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Information from Your Family Doctor
Am Fam Physician. 2005 Jul 1;72(01):100.
See related article on diabetic nephropathy.
What is diabetic nephropathy?
Diabetes can affect many parts of the body, including the kidneys. Blood vessels in the kidneys clean the blood. These vessels can be damaged if diabetes is not controlled. This can cause kidney disease, also called nephropathy (say: nef-RAH-puh-thee). If the damage is bad enough, you could get kidney failure.
How do I know if diabetes has hurt my kidneys?
Your doctor will test your urine for protein. Blood tests can tell how much damage has been done to the kidneys. Unless the damage is severe, you probably will not have any symptoms. If your kidneys fail, your feet and ankles may swell. You also might feel weak or not want to eat.
Is there a cure?
No, but some treatments can keep it from getting worse.
What can I do to slow down the damage?
Your doctor will find out if diabetes or something else is hurting your kidneys. He or she might give you medicine to help lower your blood pressure or blood sugar level (also called your A1C level). The most important things you can do are:
Keep your blood pressure lower than 130 over 80.
Keep your A1C level below 7 percent.
Stick to your diet. Ask your doctor how many calories and how much carbohydrate and protein you should eat.
Exercise every day.
Check your blood sugar level often.
Take the medicines your doctor prescribes for you, and check with your doctor before taking any new medicines. This includes vitamins, herbal medicines, and over-the-counter medicines.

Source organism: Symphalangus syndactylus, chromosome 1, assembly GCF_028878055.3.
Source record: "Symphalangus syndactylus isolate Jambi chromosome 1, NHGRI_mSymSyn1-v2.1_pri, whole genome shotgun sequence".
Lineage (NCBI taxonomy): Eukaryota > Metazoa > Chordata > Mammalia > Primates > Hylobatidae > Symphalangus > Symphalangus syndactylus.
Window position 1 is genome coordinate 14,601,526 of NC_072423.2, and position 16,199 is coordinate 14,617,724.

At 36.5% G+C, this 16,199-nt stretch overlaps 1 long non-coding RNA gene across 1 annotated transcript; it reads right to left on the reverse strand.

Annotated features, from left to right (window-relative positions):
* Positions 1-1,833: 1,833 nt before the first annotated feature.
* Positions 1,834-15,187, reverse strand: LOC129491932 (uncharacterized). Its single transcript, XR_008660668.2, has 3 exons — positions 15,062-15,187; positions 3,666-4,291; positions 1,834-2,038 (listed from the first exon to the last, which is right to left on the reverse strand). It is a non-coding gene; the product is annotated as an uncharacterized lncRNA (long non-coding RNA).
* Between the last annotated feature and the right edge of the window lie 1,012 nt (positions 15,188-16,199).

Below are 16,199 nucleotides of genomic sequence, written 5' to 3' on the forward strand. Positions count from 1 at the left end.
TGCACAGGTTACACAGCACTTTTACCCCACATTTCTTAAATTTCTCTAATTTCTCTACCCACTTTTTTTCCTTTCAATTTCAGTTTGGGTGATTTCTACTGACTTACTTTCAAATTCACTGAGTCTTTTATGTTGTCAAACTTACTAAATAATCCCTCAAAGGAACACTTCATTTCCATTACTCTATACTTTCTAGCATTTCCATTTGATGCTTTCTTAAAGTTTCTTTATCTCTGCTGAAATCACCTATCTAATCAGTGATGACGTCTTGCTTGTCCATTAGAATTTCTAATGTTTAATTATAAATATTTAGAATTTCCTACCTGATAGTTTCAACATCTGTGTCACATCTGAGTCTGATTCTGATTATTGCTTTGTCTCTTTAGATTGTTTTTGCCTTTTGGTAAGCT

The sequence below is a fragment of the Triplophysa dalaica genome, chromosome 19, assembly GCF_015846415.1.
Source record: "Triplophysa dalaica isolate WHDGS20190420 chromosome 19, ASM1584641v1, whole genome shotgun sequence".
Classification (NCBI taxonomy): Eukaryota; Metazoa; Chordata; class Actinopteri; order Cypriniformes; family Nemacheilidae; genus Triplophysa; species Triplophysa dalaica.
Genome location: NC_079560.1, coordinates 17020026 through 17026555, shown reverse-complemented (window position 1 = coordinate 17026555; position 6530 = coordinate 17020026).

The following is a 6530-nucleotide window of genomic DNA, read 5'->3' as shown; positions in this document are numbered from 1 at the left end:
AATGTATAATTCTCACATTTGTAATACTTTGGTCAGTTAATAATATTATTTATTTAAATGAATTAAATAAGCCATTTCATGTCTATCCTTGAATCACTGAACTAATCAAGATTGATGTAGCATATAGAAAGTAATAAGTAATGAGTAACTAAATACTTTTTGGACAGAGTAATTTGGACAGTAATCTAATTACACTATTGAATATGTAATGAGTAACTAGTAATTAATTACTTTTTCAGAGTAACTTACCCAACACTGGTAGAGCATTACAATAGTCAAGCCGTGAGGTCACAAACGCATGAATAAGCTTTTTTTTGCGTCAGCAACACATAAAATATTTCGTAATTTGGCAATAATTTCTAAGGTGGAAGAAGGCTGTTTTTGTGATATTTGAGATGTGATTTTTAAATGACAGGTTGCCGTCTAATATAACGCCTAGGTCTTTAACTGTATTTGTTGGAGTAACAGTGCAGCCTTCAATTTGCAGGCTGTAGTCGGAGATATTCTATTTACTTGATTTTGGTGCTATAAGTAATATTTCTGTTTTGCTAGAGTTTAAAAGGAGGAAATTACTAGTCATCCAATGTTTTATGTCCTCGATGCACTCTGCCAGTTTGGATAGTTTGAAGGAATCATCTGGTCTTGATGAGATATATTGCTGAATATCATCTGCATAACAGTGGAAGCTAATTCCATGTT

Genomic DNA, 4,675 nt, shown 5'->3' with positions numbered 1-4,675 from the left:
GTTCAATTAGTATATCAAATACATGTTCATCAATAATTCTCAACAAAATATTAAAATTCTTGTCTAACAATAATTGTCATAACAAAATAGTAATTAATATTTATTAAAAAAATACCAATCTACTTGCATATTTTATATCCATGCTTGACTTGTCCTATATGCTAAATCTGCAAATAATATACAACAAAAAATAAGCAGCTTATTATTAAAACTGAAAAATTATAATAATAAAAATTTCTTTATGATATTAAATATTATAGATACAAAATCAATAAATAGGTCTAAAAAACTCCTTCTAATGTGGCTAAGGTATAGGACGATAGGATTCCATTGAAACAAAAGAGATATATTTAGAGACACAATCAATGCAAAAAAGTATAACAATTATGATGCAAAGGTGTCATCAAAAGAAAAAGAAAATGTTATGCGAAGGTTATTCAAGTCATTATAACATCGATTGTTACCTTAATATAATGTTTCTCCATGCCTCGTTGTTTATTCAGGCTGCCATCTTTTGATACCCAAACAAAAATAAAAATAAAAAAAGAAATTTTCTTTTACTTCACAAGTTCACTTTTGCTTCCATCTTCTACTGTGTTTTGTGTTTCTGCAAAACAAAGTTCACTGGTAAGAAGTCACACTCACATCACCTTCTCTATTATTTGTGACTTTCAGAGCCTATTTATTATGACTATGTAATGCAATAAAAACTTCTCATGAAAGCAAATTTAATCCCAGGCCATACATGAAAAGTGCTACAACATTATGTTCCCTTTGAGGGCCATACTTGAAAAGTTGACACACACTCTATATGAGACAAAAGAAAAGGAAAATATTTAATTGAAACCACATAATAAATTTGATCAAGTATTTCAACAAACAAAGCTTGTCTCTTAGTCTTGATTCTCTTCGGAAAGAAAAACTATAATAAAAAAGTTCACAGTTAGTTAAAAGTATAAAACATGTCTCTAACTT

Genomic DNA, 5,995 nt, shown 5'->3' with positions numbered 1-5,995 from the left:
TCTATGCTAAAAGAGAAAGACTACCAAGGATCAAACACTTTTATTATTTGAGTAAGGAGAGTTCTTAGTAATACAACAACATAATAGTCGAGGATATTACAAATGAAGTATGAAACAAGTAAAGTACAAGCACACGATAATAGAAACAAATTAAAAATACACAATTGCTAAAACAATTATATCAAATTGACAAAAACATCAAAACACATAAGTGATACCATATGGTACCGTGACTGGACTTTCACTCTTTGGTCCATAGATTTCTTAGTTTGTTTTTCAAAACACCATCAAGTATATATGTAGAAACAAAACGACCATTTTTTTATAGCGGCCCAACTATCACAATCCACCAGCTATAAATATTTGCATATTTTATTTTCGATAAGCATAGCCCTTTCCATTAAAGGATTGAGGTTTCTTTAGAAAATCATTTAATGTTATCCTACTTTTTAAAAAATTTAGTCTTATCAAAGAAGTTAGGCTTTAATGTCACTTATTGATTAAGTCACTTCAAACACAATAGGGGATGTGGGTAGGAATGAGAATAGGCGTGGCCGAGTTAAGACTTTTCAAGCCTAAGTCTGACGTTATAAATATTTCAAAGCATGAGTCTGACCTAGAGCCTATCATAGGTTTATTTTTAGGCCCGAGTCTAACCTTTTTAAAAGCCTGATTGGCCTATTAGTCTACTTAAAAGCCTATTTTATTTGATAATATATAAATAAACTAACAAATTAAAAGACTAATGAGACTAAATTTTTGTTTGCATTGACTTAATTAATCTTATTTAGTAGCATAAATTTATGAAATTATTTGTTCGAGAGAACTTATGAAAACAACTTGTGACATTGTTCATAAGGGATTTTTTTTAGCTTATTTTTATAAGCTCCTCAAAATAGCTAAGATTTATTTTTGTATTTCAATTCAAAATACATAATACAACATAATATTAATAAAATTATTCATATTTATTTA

Keep all of your doctor appointments.
What happens if my kidneys fail?
Kidney failure can be deadly if it is not treated. There are two ways to treat kidney failure: dialysis (say: die-AL-uh-sis) or a kidney transplant. Dialysis is when blood is taken from your body and pumped through a machine that takes out waste products and fluids. The clean blood is then pumped back into your body. This usually is done three times a week. A transplant is when a new kidney is put into your body through surgery.
This handout is provided to you by your family doctor and the American Academy of Family Physicians. Other health-related information is available from the AAFP online at http://familydoctor.org.
This information provides a general overview and may not apply to everyone. Talk to your family doctor to find out if this information applies to you and to get more information on this subject.
Copyright © 2005 by the American Academy of Family Physicians.
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